Kids and failure: When size holds them back

One mom confesses her concerns about her son’s small size and how it might hold him back from activities he loves.

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Jen works with Isaac on his swimming technique. Photo: Jennifer Pinarski

From the other side of the glass window at our local swimming pool my son’s instructor motions for me to come speak with her. I look out on the pool deck and wave at Isaac, who waves back and starts walking to the change room.

“We’re halfway through the session and I just wanted to talk to you about a few things,” she says. “Isaac is making good progress, but there are a few skills he’s having troubles with.”

“Oh? Which ones?” I ask. Isaac has been in the water since he was a baby and, while not quite the fish that his sister is, loves swimming.

“Well, his side glide, his arms during front crawl, his back glide and his front glide,” she responds, not making eye contact with me.

“That’s OK. I understand the requirements and if you’re not able to pass him, then you’re not able to pass him. Is it anything I can practice with him during the public swim times?”

The instructor looks relieved, because I’m sure she’s faced upset parents who insist on having their children pass their swim tests.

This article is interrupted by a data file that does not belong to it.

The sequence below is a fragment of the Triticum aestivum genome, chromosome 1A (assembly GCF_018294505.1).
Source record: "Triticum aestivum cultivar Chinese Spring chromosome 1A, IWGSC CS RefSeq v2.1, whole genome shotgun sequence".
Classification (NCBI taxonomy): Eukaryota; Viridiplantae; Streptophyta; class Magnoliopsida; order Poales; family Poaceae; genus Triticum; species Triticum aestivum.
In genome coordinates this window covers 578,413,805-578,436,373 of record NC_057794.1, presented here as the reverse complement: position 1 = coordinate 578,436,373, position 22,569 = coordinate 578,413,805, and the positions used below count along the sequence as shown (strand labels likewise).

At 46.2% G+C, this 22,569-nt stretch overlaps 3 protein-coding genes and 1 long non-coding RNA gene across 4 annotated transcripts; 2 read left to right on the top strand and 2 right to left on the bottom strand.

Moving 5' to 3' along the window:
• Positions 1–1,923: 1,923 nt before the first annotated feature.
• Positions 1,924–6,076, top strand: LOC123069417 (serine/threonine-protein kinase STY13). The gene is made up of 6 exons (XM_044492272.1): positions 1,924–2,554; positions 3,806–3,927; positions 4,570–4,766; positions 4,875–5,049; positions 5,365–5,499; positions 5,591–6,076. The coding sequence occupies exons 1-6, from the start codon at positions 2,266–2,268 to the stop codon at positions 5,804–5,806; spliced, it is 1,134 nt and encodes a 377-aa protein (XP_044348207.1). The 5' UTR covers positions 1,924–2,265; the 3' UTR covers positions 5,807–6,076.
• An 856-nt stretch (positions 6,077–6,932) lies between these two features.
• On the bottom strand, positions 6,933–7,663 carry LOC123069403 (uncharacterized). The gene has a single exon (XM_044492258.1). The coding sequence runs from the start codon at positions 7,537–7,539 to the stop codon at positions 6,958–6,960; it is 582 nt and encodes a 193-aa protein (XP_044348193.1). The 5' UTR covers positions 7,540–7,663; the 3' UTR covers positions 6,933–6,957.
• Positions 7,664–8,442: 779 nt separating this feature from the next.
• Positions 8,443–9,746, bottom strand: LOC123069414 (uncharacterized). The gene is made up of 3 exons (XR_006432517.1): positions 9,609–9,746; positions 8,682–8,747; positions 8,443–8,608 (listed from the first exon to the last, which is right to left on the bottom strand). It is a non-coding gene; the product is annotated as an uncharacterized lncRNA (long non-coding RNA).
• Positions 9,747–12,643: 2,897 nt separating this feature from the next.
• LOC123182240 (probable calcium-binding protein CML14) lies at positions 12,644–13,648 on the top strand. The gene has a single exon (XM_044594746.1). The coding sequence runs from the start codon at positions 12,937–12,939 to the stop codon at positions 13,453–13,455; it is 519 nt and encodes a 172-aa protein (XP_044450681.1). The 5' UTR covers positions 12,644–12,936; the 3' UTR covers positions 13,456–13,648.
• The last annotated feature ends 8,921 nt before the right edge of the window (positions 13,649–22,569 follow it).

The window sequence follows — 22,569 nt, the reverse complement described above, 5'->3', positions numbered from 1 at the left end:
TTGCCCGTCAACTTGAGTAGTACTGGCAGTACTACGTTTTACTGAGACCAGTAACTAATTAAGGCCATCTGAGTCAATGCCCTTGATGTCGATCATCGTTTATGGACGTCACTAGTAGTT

“The biggest problem is his endurance,” she tells me. “To be honest, it’s his size holding him back. I can see he’s trying hard, but he’s just not big enough or strong enough to do a few of the skills.”

Read more: How to boost your short kid’s confidence>

By this time her next student was on the deck, waiting. The instructor excused herself. Isaac had finished getting dressed and wondered why his swim teacher needed to talk to me.

“Well buddy, if you want to pass swimming, we’ll need to do lots of extra work. You up for that?” I didn’t have the heart to tell him that his small stature was behind the reason he’d likely fail his swim lessons. We’ve never let him use his smaller size as an excuse for anything, but it was hard to hear that this was the reason he’d be held back. Isaac, as usual, was excited about getting the opportunity to spend more time in the pool.

Read more: Why I’m happy my kids failed swimming lessons>

Don’t get me wrong, I understand the need for kids to fail and lose (in fact, my kids both failed their swim tests two years ago and I was pretty pleased), but for some reason knowing that there’s little I can do to help him succeed this time bothers me. I’m torn between pushing him hard during practice times or letting him fail—and take lessons a few months from now when he’s bigger and stronger.

Do you have a smaller child who struggles with a sport? What tips would you offer?

Follow along as Jennifer Pinarski shares her experiences about giving up her big city job and lifestyle to live in rural Ontario with her husband, while staying home to raise their two young children. Read more Run-at-home mom posts or follow her @JenPinarski.

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